Mom and son ignoring each other

Tough Sh*t!

I would NEVER talk back to my parents like that!” Sound familiar?

You can experience success with your child if you focus on acknowledging their struggle to comply.

But Megghan, isn’t that coddling? Don’t I look like I’m giving in if I say it’s ok for them to be sad about not getting their way?

As much as you want to say “tough shit” when they whine about your expectation, keep in mind that a hard line like that can breed resentment in your child. If your boss asked you to stay late, but phrased it like this: “I know you want to get home to your family but I need you to stay to resolve this issue before you go.” You’d probably talk less under your breath than if she said “you’re gonna have to stay late; if you don’t like it, get another job.” A few more interactions like that and you’ll be updating your resume.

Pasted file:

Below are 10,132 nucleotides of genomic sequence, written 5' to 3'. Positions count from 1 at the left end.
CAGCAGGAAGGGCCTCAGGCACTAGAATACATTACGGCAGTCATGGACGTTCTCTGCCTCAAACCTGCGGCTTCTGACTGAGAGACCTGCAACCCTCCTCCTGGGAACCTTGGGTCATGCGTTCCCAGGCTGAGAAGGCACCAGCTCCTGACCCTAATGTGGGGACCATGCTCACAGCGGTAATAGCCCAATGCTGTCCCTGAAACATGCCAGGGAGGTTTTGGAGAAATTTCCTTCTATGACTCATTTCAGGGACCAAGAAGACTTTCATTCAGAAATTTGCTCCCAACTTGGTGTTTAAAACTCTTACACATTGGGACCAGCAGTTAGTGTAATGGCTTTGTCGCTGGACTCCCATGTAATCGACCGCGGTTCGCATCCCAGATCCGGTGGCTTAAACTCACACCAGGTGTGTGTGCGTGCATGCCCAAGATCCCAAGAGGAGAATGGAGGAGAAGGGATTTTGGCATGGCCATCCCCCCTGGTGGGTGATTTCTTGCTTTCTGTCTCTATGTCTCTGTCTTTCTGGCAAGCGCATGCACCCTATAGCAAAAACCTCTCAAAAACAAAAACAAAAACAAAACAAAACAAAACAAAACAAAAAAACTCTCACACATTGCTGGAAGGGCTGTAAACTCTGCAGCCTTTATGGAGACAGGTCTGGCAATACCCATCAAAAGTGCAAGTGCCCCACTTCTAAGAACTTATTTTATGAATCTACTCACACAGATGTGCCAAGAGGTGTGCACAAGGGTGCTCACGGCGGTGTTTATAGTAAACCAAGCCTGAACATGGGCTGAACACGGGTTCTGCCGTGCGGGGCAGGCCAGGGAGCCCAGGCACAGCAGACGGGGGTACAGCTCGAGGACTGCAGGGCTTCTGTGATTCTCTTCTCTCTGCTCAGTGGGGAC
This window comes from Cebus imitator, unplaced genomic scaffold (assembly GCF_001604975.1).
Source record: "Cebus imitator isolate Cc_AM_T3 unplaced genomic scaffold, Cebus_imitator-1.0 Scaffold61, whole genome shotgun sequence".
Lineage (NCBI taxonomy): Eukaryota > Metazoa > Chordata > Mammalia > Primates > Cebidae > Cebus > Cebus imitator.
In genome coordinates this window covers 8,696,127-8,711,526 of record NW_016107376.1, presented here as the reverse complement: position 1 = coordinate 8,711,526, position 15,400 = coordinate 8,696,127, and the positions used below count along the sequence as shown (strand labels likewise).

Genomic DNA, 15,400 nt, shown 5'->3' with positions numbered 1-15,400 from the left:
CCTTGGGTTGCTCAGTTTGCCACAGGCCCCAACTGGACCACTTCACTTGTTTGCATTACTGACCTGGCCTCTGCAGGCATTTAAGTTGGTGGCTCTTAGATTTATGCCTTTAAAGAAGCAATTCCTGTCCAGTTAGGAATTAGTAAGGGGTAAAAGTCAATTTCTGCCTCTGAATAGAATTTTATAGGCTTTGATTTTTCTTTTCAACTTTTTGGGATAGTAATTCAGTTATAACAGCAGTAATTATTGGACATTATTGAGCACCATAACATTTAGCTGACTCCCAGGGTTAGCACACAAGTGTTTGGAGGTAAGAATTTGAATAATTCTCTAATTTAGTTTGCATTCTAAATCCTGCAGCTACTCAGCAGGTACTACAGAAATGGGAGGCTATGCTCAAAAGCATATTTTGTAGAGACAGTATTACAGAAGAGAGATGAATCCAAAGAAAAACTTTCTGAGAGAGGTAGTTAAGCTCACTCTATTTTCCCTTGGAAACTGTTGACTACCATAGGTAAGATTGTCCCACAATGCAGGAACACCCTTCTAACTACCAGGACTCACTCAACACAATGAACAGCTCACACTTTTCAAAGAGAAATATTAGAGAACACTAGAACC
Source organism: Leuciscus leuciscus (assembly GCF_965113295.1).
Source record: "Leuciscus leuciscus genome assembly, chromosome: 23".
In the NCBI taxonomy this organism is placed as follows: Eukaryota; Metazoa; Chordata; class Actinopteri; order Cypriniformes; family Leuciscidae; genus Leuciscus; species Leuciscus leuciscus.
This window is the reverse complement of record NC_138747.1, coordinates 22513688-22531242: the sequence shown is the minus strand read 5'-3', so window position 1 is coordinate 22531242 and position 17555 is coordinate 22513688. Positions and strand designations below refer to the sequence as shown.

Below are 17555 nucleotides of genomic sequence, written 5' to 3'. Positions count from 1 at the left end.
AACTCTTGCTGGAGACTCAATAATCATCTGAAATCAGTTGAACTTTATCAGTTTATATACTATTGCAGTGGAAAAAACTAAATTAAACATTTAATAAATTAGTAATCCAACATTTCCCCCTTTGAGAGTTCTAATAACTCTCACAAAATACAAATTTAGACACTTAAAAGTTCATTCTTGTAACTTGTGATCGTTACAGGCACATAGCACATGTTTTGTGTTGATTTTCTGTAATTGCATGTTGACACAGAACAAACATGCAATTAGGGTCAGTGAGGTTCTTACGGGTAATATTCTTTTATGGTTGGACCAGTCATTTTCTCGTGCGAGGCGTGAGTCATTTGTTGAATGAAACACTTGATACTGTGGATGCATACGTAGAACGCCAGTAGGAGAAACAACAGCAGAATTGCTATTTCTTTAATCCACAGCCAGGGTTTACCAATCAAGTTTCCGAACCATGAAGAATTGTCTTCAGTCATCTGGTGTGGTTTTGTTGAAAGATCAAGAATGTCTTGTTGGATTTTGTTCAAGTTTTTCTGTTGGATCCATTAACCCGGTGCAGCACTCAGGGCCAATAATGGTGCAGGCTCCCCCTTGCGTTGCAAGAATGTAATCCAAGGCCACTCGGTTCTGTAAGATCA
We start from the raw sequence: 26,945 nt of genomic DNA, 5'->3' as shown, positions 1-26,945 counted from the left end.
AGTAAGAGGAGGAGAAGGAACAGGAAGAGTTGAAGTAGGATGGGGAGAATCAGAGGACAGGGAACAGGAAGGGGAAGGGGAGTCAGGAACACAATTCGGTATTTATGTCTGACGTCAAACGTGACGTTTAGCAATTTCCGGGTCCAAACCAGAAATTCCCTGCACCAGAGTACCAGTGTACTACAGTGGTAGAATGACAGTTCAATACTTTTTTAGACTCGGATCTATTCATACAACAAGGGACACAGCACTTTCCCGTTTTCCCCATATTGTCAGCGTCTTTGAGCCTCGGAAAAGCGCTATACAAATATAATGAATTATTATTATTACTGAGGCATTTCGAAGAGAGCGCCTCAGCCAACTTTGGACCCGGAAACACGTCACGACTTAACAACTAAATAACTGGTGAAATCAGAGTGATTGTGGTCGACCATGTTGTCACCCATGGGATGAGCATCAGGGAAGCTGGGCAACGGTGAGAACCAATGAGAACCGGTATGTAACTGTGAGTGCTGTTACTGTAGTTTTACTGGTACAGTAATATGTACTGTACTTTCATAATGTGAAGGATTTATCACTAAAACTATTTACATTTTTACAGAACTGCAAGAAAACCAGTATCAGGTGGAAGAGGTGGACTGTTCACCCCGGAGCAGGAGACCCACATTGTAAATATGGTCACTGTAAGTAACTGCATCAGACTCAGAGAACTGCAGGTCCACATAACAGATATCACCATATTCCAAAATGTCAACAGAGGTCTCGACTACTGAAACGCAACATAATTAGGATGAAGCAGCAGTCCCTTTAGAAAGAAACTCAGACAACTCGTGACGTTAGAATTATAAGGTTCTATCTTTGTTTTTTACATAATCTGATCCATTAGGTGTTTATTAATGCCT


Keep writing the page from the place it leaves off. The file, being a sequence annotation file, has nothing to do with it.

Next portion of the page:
The same goes for your child. “I know it’s hard to quit playing and clean your room. You wish you didn’t have to do it, but I need you to do that before dinner.” Those first two sentences can go a long way in helping a child feel understood in their disappointment. When children feel understood they are less likely to act out to explain their feelings.

I’m not proposing you change your expectations, completing chores before playing is a reasonable responsibility for a child.

Empathizing with your child’s feelings can help facilitate their movement toward compliance with (less) grumbling. Continue this pattern and you’ll likely see a decrease in their attempts to fight back.

Check back soon for more tips how to use empathy and validation effectively!

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